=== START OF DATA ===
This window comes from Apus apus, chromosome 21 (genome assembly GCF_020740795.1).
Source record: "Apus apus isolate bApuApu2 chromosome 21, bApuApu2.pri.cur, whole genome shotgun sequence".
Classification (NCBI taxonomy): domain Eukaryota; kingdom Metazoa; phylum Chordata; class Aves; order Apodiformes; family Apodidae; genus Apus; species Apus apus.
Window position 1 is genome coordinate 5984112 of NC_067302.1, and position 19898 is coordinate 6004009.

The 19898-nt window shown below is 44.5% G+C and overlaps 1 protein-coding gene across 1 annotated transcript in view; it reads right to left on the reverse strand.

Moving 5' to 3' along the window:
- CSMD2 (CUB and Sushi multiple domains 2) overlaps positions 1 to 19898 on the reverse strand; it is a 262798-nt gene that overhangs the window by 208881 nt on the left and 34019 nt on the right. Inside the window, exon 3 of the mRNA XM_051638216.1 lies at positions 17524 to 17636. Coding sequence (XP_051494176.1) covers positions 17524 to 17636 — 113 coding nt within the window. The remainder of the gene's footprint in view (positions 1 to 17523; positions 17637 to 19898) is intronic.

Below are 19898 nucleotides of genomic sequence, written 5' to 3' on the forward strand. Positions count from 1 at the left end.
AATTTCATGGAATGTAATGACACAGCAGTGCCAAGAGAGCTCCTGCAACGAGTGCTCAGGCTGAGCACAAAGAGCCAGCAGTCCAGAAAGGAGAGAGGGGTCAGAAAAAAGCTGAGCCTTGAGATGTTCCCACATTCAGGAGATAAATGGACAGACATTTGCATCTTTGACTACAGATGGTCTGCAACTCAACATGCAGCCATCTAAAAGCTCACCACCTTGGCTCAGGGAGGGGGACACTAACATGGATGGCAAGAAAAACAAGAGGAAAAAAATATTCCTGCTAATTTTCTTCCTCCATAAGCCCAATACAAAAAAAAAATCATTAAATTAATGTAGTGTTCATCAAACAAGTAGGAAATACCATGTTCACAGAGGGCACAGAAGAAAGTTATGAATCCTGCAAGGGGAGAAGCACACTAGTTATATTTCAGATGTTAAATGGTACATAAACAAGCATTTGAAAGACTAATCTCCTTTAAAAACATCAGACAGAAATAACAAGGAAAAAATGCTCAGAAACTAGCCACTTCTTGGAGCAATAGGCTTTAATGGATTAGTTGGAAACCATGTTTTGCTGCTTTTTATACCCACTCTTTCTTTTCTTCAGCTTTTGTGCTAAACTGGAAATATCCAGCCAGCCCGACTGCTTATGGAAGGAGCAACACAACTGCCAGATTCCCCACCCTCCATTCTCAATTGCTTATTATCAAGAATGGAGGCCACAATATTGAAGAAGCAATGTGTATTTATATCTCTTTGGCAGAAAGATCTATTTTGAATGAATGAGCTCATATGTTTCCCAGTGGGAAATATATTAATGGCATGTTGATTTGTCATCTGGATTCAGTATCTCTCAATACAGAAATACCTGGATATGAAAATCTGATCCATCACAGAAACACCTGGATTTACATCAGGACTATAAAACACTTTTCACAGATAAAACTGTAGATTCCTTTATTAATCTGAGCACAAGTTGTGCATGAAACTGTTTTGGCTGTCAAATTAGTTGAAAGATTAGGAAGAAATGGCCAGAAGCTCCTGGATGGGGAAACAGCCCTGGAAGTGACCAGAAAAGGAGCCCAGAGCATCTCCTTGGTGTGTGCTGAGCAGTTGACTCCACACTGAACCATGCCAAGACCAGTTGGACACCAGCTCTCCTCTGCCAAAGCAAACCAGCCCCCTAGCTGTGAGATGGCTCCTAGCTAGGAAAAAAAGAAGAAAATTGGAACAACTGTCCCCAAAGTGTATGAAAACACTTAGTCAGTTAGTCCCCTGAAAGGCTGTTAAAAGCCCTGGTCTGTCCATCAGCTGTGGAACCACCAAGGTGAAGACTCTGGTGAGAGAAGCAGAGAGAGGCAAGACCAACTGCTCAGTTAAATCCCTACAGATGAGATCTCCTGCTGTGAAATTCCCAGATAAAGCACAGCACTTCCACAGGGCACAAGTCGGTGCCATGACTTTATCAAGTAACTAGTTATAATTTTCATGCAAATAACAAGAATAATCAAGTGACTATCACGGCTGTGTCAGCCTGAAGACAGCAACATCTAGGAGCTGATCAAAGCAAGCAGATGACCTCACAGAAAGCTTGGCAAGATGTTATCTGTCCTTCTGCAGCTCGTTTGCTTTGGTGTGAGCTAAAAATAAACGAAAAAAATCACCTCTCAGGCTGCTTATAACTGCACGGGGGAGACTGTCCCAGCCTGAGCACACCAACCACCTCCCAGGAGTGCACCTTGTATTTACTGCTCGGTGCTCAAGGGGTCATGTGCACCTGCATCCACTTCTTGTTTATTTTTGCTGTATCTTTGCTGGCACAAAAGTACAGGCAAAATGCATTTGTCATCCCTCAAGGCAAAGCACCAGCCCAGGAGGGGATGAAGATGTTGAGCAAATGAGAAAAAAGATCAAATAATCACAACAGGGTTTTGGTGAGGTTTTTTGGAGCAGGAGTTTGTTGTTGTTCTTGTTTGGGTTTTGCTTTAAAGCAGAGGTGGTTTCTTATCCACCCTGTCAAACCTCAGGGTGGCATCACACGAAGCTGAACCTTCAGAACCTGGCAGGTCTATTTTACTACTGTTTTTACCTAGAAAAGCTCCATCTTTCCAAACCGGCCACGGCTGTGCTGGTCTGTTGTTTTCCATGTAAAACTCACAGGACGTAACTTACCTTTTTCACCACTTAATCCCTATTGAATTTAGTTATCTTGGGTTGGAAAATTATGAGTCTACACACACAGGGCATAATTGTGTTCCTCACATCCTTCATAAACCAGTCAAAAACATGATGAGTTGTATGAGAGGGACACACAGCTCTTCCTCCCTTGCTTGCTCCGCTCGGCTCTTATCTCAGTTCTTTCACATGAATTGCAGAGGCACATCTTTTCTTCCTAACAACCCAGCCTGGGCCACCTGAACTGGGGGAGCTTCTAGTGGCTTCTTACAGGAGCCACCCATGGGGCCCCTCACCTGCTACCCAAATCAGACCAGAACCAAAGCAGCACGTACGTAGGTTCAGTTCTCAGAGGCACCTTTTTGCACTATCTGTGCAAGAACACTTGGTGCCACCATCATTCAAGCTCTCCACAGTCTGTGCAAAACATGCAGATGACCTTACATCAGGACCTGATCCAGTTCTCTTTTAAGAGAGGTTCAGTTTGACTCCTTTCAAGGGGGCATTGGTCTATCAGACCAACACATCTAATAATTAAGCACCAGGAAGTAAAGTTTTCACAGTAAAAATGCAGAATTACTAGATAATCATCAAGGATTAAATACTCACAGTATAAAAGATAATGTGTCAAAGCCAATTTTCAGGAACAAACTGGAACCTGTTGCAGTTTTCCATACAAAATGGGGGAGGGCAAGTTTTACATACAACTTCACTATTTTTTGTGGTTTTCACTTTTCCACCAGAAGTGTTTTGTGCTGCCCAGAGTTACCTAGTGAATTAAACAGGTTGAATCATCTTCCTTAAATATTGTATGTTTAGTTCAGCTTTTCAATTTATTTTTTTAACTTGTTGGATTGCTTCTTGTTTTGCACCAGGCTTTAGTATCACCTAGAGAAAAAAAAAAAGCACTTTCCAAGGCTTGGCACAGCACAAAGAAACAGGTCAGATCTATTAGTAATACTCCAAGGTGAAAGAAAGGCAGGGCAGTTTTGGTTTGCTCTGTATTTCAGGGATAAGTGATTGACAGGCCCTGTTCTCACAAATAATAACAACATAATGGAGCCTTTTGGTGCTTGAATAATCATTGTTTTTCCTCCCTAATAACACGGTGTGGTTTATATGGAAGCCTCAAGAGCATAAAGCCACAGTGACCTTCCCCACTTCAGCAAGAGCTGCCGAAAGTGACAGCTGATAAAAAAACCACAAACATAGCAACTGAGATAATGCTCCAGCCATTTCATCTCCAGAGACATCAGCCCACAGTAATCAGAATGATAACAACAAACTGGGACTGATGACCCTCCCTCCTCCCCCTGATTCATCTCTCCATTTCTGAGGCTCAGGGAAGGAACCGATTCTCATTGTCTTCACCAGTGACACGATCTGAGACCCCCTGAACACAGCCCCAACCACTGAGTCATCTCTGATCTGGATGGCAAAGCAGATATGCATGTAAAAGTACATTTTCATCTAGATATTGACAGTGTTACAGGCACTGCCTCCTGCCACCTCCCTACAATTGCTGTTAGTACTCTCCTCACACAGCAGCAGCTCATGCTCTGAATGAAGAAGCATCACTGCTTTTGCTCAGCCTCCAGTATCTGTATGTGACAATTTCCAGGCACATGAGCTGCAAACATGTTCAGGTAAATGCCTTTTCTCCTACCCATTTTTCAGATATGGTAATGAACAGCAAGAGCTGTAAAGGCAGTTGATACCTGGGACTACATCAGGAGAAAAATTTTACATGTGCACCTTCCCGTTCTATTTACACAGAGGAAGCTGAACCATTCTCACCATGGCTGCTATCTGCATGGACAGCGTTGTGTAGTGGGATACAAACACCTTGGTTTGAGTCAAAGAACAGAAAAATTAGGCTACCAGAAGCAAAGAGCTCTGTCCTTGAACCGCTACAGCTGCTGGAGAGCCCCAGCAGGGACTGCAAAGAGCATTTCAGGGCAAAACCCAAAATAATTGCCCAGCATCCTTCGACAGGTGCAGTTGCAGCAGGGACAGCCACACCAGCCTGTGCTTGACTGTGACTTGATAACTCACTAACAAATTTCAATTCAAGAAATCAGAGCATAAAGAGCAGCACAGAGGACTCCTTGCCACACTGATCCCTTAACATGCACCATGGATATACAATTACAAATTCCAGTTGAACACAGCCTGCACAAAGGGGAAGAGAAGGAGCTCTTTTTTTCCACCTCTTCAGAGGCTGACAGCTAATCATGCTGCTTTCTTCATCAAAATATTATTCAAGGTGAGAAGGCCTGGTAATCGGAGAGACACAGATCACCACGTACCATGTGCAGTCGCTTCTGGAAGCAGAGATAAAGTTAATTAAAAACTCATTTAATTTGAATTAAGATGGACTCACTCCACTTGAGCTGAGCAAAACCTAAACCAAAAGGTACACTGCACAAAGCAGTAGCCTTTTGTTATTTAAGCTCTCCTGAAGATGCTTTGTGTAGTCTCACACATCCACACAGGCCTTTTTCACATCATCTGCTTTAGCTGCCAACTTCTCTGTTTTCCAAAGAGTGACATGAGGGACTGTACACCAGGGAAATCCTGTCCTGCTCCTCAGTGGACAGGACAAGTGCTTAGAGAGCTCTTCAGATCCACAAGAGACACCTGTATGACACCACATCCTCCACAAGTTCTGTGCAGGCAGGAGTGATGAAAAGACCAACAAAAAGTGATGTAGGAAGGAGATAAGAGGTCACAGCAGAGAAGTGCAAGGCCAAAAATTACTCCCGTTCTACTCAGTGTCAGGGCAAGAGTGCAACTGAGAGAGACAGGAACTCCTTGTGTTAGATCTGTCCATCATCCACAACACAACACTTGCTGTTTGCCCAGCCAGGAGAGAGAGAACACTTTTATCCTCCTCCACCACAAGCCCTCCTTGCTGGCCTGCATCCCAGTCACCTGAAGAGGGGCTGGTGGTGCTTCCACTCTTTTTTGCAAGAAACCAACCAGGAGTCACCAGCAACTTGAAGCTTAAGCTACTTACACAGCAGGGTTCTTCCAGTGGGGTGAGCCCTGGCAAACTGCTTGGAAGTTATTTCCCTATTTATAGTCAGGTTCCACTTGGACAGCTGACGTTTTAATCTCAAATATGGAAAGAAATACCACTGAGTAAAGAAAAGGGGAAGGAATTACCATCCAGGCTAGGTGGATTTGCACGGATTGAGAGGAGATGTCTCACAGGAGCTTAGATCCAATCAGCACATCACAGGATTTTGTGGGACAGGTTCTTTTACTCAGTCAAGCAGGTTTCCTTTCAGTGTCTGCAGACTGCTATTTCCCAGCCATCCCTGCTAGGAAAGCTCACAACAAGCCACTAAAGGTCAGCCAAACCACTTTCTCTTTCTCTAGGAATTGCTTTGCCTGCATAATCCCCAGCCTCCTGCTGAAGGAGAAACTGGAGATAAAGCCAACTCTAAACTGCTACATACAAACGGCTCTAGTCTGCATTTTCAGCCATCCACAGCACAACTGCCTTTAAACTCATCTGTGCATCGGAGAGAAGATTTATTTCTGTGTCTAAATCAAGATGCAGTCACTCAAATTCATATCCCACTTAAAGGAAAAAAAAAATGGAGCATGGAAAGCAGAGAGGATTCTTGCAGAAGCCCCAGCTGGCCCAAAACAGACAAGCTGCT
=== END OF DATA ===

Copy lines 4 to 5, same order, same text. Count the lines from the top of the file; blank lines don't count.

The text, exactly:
Window position 1 is genome coordinate 5984112 of NC_067302.1, and position 19898 is coordinate 6004009.

The 19898-nt window shown below is 44.5% G+C and overlaps 1 protein-coding gene across 1 annotated transcript in view; it reads right to left on the reverse strand.